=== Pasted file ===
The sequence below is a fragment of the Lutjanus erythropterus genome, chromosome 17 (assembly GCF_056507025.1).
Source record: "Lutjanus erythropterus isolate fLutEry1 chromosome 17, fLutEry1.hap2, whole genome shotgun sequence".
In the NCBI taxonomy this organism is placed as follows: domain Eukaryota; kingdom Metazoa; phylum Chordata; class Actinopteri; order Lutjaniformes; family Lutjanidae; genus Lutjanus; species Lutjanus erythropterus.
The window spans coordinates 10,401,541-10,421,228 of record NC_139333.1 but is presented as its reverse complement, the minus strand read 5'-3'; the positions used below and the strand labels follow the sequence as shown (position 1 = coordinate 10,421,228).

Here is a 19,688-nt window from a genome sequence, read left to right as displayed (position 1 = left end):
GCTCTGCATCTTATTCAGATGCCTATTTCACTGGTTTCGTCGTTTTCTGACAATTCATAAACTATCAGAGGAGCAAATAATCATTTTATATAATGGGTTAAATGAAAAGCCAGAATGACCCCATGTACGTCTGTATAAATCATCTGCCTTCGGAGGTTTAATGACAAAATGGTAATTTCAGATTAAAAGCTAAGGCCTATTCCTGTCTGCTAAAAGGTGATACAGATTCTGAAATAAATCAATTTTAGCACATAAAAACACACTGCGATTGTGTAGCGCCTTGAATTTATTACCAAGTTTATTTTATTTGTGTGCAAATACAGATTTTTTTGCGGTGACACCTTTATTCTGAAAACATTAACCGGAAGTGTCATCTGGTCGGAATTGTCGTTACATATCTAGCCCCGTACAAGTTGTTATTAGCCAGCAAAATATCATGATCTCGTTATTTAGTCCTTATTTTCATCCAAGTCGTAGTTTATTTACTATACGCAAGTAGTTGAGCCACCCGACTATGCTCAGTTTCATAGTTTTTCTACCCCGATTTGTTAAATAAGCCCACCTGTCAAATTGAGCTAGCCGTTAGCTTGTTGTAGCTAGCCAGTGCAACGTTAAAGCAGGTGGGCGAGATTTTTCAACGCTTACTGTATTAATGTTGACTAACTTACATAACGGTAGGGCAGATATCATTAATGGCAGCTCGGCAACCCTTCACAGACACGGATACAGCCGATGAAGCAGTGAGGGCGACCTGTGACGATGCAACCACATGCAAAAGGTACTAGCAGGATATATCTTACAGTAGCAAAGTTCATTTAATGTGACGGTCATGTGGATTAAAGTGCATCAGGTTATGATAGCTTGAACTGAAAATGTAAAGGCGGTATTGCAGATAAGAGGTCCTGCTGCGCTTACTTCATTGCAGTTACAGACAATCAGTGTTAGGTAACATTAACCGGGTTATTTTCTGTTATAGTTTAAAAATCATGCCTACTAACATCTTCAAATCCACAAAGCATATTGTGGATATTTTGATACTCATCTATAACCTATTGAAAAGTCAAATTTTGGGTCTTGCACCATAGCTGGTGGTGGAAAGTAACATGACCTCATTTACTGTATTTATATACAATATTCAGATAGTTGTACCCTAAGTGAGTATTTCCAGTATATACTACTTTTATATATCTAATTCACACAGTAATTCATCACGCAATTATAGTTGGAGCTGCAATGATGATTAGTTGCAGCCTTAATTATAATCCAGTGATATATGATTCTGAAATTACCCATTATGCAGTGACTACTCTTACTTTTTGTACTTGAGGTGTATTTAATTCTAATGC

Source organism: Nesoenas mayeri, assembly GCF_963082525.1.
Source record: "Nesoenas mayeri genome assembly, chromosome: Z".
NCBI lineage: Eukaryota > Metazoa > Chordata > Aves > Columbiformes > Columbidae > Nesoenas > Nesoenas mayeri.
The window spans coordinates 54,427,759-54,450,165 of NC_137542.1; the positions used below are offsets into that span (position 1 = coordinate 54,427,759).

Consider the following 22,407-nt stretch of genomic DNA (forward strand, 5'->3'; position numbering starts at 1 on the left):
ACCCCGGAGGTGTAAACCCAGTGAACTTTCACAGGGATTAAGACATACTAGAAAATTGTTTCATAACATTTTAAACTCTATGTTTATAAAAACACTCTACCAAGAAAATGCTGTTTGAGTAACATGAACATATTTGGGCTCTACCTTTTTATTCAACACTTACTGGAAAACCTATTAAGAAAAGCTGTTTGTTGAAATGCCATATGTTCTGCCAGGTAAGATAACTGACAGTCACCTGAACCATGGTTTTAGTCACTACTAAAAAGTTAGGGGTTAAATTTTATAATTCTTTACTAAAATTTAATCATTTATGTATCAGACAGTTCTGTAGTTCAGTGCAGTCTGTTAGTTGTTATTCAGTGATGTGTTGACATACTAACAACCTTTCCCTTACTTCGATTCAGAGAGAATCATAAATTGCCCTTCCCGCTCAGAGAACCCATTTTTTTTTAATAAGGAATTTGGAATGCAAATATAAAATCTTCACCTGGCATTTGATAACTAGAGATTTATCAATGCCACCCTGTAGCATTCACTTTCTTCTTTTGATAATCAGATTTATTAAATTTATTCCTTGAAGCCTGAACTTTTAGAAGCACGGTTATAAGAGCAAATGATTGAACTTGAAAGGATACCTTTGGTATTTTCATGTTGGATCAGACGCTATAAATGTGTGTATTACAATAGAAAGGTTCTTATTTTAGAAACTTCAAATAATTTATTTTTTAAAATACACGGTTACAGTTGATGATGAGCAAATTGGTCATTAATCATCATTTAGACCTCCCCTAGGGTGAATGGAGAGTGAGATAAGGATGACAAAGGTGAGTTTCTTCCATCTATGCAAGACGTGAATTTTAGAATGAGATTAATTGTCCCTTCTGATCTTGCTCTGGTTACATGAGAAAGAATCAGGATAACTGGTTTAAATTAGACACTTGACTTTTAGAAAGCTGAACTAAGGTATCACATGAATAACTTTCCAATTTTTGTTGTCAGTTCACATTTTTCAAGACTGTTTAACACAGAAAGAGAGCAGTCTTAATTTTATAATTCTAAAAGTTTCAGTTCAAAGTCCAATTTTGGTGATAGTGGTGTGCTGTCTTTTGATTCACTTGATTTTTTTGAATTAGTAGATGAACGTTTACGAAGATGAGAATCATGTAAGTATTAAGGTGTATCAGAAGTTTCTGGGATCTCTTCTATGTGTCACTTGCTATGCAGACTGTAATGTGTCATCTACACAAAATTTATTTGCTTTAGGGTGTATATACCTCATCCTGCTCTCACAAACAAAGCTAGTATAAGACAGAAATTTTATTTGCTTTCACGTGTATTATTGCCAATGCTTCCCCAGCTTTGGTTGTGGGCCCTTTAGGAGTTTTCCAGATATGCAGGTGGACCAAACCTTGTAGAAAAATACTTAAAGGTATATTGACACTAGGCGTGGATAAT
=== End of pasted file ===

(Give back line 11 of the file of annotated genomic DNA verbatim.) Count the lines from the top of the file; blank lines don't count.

Consider the following 22,407-nt stretch of genomic DNA (forward strand, 5'->3'; position numbering starts at 1 on the left):